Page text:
Techflexing is one of five alternative strategies that Sandholtz and his co-authors identify as the best ways to achieve work/ life balance. The authors studied work/life patterns over a five-year period, and found that for many people traditional approaches to balancing work and personal life was a juggling act they just couldn’t sustain.

The answer is to determine where your priorities are and then build a lifestyle that works for you, Sandholtz says. Approaches such as bundling, in which you achieve two goals with one activity, and alternating – switching between periods of intense work and nonwork – are two that might be particularly useful for techies.

Sandra Wheeler, an information specialist at Pfizer, uses techflexing and bundling to balance her career and her family.

“There were times that I’d be at work until 11 p.m. and my husband would call and say, ‘Are you coming home today,'” Wheeler says. Once she had children, she says, “it changed my perspective on what’s really important in life.”

These days, Wheeler is upfront about her nontraditional schedule, opening her calendar to bosses and colleagues to let them know when she might be taking her children to the dentist or participating in a school activity. She usually makes up that time at night or on weekends.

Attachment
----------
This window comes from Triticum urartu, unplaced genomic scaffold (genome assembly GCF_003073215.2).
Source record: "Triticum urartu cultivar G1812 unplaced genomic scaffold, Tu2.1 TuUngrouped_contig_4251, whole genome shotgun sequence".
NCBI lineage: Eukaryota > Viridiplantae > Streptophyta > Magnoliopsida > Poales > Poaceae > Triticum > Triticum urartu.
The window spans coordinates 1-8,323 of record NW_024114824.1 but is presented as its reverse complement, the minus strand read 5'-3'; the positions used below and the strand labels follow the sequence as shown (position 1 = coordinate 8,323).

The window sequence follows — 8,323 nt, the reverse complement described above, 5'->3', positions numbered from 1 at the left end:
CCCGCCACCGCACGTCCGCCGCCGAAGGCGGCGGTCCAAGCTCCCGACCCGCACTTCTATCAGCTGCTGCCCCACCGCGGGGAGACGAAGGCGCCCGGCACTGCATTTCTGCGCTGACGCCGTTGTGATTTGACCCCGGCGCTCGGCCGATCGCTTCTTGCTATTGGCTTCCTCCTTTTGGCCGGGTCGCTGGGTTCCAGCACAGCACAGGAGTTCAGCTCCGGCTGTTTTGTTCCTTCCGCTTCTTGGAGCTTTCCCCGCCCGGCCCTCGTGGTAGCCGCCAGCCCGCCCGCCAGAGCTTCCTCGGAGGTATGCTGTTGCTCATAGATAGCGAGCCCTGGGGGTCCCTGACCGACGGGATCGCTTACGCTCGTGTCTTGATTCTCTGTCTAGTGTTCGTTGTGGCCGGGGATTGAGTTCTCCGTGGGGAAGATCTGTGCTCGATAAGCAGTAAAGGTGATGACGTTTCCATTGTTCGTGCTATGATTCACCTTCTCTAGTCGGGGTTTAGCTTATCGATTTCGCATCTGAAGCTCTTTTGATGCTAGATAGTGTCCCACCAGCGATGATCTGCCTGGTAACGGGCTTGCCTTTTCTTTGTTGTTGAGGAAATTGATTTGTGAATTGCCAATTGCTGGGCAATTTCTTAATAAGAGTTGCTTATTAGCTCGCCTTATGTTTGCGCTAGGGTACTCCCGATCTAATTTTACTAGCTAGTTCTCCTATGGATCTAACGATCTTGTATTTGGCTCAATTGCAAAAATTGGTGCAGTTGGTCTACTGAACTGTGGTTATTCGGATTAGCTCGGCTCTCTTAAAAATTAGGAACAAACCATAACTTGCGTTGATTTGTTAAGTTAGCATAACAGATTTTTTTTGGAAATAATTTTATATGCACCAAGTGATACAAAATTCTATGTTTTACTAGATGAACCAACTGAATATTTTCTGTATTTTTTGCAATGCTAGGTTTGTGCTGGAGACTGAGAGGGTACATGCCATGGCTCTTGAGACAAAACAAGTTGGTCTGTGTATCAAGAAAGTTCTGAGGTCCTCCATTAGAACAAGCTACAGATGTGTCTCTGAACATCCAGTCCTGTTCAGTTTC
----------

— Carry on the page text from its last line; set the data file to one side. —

“The biggest thing for me is meeting deadlines and exceeding them,” Wheeler says. “If I can do that, nobody questions where I am. But if you start missing deadlines, or if your work isn’t what it used to be, then they’re probably going to keep an eye on you a little bit more.”

Catherine Farrell, a regional vice president at workplace consultancy DBM, says IT professionals are asking to work flexible hours, use job sharing, or work from home. Employers, for the most part, are receptive.

An employee might have to take a pay cut or take a job with less responsibility to get the flexibility desired. But it’s a trade-off many are willing to live with.

Stott says he’s not earning as much money as he could be if he still worked on Wall Street, but he has more time with his family.

“A good friend of mine continues to live the lifestyle that I left. And he has made more money,” Stott says. “But I make enough. I’ve got . . . all the things I really want.”

Possible remedies

The book Beyond Juggling: Rebalanc-ing Your Busy Life suggests five altern-ative strategies to work/life balance.
Alternating: Toggling between periods when work dominates your life and periods when work takes a back seat.
Outsourcing: Delegating some routine tasks, such as housecleaning or yard work.
Bundling: Engaging in fewer activities but combining goals, such as working out with a friend for exercise and social interaction.
Techflexing: Using technology to remove the constraints of a 9-to-5 work day so that you can work anywhere, anytime.
Simplifying: Discarding the notion that earning or owning more is better, and making sacrifices.